Twenty three hours ago the R/V Thompson left the NOAA dock at Newport, Oregon to begin the VISIONS’22 Cruise. The prior 3 days were intense as many tens of thousands of pounds were mobilized, including the state-of-the-art remotely operated vehicle (ROV) ROPOS, which will be the work horse for this 45 day expedition – taking >200 instruments to and from the seafloor! There was much excitement onboard as the cruise was joined by 10 students – for most, this will be the first time they sail on a global class research ship, working to 300 miles offshore.
The skies were typical for Newport, gray and foggy. The attitude of the Science Party was not a reflection of the weather. Students and other Science Party members were assembled on the ’02’ deck, enthusiastic about starting VISIONS’22. Students and others were waving to fishermen on passing charter boats and tourists on the Public Pier. Photos were being snapped as the Thompson went under the Newport bridge sailing out of Yaquina Bay on its journey into NE Pacific waters.
The Thompson transited ~ 6 hrs to arrive at the first dive site, Slope Base at ~3:00 pm (local) and the ROV ROPOS was launched for the first dive of the cruise shortly after, approximately 6:00 pm. This site is on the abyssal plain just west of where the Juan de Fuca plate "dives" under the North American plate forming the Cascadia subduction zone and sediment-rich margin. This is the deepest worksite for the Regional Cabled Array – here, ROPOS dove to 9500 feet beath the oceans surface to recover and reinstall instruments on the seafloor that measure deep ocean water temperature, oxygen and other key parameters to understand environmental conditions here. The dive was a success, finishing at approximately 5:00 am this morning.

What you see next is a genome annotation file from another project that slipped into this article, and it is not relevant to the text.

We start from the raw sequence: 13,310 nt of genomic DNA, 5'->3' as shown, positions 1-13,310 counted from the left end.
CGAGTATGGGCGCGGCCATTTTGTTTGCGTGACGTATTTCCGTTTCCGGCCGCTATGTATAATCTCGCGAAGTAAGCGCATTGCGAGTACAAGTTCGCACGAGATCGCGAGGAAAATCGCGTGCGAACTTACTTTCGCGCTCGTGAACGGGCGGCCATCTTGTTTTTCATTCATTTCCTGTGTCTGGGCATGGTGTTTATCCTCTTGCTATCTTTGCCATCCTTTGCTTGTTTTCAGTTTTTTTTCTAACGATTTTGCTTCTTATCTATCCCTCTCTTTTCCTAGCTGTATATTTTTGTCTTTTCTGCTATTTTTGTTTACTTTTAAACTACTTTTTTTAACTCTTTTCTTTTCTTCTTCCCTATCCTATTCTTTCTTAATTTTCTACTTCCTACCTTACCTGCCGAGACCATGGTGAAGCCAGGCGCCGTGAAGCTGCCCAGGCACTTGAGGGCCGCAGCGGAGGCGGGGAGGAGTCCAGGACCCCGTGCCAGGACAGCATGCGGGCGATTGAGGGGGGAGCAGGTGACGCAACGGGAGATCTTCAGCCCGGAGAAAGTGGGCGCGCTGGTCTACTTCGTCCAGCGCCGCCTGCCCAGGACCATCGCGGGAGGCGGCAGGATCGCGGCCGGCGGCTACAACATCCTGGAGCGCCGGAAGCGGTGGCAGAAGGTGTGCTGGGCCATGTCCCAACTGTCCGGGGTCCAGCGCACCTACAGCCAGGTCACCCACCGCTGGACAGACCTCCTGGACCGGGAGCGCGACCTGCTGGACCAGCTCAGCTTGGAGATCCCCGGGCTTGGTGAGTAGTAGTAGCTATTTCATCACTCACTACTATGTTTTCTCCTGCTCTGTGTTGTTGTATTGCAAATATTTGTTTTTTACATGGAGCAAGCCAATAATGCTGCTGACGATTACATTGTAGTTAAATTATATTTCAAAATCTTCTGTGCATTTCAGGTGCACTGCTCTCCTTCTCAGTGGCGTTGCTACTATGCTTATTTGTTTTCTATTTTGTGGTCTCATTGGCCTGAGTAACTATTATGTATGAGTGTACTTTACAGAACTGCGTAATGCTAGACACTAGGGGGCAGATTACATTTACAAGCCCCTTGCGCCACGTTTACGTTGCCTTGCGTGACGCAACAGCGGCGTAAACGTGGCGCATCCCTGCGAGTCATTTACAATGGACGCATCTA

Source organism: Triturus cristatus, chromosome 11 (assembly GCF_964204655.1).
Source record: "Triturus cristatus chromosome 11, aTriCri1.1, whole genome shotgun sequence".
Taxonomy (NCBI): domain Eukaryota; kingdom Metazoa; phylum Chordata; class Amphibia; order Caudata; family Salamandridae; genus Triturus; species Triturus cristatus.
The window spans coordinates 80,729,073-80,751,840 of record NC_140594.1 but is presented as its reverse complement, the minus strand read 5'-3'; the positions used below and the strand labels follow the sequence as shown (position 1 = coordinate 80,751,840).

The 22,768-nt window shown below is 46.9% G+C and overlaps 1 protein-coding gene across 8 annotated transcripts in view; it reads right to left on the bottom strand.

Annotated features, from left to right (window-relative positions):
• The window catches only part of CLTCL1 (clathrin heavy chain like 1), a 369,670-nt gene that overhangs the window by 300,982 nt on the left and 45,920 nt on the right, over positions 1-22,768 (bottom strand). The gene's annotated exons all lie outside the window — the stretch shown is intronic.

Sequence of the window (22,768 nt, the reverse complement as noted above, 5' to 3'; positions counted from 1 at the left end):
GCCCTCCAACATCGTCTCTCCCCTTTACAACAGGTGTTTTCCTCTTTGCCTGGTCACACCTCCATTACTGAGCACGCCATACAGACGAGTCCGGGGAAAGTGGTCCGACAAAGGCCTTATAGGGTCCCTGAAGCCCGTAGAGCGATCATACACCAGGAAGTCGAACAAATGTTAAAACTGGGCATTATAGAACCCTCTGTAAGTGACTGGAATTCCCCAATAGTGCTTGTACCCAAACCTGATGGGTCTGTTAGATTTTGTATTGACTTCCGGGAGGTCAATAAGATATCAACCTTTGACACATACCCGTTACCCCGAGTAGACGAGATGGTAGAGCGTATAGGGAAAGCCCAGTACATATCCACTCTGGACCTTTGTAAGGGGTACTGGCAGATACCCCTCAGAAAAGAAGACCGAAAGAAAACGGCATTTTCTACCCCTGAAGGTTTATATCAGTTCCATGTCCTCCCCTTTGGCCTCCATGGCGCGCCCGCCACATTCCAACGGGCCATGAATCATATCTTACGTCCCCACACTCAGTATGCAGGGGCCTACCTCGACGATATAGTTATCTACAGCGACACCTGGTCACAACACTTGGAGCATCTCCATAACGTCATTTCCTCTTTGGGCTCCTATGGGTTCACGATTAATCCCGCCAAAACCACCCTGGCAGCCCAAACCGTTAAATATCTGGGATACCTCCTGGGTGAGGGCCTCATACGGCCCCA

Students have been busy learning about logging ROPOS dives – seeing the seafloor for the first time, and working on refining what they want to do for their projects. All in all, a very successful first day for VISIONS 2022. The next work site is Primary Node PN1B at 1,200 m (~ 4,000 ft water depth). This large substation on the seafloor provides power and communication to instruments at Southern Hydrate Ridge, 10 km to the north, and instruments and moorings at the Oregon Offshore and Shelf sites. Please look over our shoulder, watching the live video feed.